My development team implemented scrum around a year ago, and it has transformed the department utterly from the waterfall project management process they used before. As a stakeholder, I now know exactly what’s in development, what has been requested and where it is in the list of priorities, and what I can expect to come out of the team on a fortnightly basis.
Albeit light years better than our previous situation, it is clear that scrum is by no means perfect for all situations. When my scrum-master advised me to read a book called Kanban by David J Anderson it opened my eyes to a new world of possibilities!
Kanban is an agile development approach that avoids some of the pitfalls of waterfall, and overcomes some of the challenges of scrum. The main principles are to limit the work in progress at any given time, and to pull work into the team rather than have it pushed by stakeholders.
It is an iterative approach that begins with where your business is currently and implements gradual change. Kanban can be deployed without widespread changes to current practice, or buy in from all levels of the business that is crucial to scrum.
Kanban works on a one in one out policy based on agreed work in progress limits rather than rigidly tying prioritisation, development and deployment to regular sprints. This means if something urgent comes up it can be prioritised right away rather than waiting for a sprint to finish. In Kanban, features that might take an extra day to deliver don’t get descoped automatically at the end of a sprint, which erodes stakeholder trust in the team.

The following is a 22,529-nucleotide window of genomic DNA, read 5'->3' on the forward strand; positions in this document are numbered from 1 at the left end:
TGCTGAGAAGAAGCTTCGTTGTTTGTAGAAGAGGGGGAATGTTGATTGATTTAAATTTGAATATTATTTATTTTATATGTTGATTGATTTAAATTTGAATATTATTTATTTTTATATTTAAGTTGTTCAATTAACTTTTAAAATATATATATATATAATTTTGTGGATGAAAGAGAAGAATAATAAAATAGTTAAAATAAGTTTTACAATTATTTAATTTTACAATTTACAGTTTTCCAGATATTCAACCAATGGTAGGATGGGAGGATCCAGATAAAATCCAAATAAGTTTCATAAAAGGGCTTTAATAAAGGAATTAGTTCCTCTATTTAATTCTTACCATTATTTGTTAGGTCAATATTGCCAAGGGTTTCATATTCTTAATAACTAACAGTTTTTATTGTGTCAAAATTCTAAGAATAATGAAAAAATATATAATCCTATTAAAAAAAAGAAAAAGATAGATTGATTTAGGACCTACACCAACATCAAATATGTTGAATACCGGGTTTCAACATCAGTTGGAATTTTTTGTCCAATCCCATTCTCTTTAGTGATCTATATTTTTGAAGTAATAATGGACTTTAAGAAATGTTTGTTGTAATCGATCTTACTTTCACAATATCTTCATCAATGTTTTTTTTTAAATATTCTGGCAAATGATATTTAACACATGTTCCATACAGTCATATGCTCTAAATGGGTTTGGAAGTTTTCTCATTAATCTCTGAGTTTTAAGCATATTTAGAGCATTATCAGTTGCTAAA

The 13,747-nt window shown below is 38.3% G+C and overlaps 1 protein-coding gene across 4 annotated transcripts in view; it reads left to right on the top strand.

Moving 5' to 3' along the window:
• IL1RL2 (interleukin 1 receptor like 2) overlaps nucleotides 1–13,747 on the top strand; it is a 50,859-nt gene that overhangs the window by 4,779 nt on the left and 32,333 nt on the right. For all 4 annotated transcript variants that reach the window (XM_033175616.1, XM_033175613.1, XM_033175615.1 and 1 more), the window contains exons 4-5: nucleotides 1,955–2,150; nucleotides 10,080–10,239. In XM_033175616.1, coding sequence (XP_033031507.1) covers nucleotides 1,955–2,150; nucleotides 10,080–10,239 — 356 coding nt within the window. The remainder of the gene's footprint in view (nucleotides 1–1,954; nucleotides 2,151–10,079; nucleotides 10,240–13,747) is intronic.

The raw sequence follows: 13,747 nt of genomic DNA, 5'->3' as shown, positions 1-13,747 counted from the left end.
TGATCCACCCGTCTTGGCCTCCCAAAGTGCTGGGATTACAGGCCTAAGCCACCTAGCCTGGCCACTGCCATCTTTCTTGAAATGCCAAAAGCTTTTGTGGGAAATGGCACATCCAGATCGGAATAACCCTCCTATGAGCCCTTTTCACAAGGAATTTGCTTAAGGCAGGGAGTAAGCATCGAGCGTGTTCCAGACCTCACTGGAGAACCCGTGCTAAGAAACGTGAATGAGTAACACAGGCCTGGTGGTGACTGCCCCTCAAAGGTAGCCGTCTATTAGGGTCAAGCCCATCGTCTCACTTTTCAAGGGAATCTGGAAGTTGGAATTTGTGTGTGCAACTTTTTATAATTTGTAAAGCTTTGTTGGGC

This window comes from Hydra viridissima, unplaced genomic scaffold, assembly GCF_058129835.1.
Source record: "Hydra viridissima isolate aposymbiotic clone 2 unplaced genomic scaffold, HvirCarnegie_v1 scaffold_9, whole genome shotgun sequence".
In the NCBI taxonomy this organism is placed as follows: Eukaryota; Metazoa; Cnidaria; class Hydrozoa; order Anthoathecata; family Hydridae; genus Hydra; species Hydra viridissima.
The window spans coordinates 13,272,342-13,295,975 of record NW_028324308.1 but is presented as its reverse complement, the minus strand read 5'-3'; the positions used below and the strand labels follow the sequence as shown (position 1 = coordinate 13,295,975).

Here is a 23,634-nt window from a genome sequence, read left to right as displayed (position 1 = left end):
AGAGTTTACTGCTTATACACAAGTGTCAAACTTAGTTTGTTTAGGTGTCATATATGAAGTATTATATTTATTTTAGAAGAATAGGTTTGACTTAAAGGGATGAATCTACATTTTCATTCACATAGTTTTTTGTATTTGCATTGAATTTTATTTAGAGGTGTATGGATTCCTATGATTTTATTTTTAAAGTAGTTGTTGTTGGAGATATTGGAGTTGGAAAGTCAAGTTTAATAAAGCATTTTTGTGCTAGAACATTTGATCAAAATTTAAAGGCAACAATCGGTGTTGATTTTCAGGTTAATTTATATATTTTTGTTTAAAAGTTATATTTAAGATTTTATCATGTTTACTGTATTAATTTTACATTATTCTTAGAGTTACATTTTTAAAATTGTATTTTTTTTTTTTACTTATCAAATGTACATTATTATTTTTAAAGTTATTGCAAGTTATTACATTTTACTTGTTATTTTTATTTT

These are just a few of the key advantages that David outlines in his informative book.
The book covers the
abstract principles of kanban very simply, but in enough detail to go away and implement it. There are step by step guides to every stage in the process that are very easy to follow. Each chapter also has a bullet pointed ‘takeaways’ section at the end which is an invaluable reference resource once you’re up and running.
The main USP of this book, however, is the examples David provides of the kanban implementations he has seen in many real world situations over the years he has been implementing it.
The examples highlight the advantages of the approach and caution about possible pitfalls. In reading about David and other’s experiences, I found it very easy to visualise how kanban could be applied in my own situation.
If you’re interested in project management or where agile may be heading in the coming years, I highly recommend you pick up Kanban by David J Anderson from Amazon.
Have you read this book? Are there any others on Kanban or other methodologies that you would recommend? Get in touch and let me know.